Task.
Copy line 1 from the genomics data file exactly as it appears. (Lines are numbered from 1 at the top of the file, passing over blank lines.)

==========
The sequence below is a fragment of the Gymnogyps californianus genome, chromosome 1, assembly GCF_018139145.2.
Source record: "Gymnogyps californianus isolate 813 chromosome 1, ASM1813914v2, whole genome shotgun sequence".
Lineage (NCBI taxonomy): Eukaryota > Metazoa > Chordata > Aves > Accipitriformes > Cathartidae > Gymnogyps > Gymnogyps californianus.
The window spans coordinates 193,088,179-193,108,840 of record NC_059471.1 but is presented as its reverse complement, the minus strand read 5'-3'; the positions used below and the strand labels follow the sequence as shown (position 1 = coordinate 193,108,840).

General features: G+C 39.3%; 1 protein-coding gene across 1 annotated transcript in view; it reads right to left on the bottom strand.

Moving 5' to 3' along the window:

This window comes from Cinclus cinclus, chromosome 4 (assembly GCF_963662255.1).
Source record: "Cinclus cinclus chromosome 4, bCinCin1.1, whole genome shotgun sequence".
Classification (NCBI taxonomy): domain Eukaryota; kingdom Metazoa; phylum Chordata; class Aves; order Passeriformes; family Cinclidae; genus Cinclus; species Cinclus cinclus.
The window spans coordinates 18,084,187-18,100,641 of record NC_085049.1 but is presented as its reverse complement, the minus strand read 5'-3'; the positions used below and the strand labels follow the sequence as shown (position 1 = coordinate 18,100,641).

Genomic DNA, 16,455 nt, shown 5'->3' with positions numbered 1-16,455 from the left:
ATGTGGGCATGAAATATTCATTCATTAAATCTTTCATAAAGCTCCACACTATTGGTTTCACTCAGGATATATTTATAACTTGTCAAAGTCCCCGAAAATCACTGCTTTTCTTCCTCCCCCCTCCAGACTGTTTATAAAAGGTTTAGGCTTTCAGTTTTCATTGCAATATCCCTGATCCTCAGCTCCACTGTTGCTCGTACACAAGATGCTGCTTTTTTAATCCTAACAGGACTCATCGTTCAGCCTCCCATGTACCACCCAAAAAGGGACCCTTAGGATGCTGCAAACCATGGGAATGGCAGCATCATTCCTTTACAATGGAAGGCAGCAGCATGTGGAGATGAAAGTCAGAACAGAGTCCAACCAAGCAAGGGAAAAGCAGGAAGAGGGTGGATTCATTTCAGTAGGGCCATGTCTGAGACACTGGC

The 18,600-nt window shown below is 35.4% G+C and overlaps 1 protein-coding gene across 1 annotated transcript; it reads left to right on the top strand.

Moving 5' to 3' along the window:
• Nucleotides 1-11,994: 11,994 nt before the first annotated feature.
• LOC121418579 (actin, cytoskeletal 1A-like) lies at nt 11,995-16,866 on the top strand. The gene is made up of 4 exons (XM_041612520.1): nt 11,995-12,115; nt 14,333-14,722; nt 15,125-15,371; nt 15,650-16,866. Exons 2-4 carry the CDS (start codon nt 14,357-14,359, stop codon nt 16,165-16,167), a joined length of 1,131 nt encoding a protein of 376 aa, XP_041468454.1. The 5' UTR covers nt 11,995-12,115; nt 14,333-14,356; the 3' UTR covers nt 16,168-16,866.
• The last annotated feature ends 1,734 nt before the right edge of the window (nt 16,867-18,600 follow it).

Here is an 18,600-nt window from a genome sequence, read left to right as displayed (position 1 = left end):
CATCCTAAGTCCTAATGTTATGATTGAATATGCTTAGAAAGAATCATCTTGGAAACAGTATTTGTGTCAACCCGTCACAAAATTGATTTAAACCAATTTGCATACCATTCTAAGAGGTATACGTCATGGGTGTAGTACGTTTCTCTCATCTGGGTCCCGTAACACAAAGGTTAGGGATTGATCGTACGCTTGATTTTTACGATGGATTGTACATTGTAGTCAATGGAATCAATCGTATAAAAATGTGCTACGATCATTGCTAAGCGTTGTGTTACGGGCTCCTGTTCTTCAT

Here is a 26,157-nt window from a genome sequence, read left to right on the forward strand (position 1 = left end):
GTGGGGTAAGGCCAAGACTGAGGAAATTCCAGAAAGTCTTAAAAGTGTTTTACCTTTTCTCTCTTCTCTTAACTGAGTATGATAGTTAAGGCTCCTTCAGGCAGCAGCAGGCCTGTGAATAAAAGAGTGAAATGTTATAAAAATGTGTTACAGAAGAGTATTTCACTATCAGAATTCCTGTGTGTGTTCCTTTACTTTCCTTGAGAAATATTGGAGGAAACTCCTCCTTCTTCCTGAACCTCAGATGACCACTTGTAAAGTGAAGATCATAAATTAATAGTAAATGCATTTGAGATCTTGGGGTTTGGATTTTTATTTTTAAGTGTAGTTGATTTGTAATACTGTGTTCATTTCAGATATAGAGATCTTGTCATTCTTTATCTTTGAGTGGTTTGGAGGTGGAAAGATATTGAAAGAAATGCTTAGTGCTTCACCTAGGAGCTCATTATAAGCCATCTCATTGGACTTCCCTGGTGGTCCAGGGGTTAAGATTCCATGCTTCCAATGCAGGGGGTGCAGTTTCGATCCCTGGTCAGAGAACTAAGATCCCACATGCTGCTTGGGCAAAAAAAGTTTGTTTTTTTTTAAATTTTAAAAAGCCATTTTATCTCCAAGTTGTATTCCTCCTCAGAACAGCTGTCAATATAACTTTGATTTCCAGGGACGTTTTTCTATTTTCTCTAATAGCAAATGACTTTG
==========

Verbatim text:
The sequence below is a fragment of the Gymnogyps californianus genome, chromosome 1, assembly GCF_018139145.2.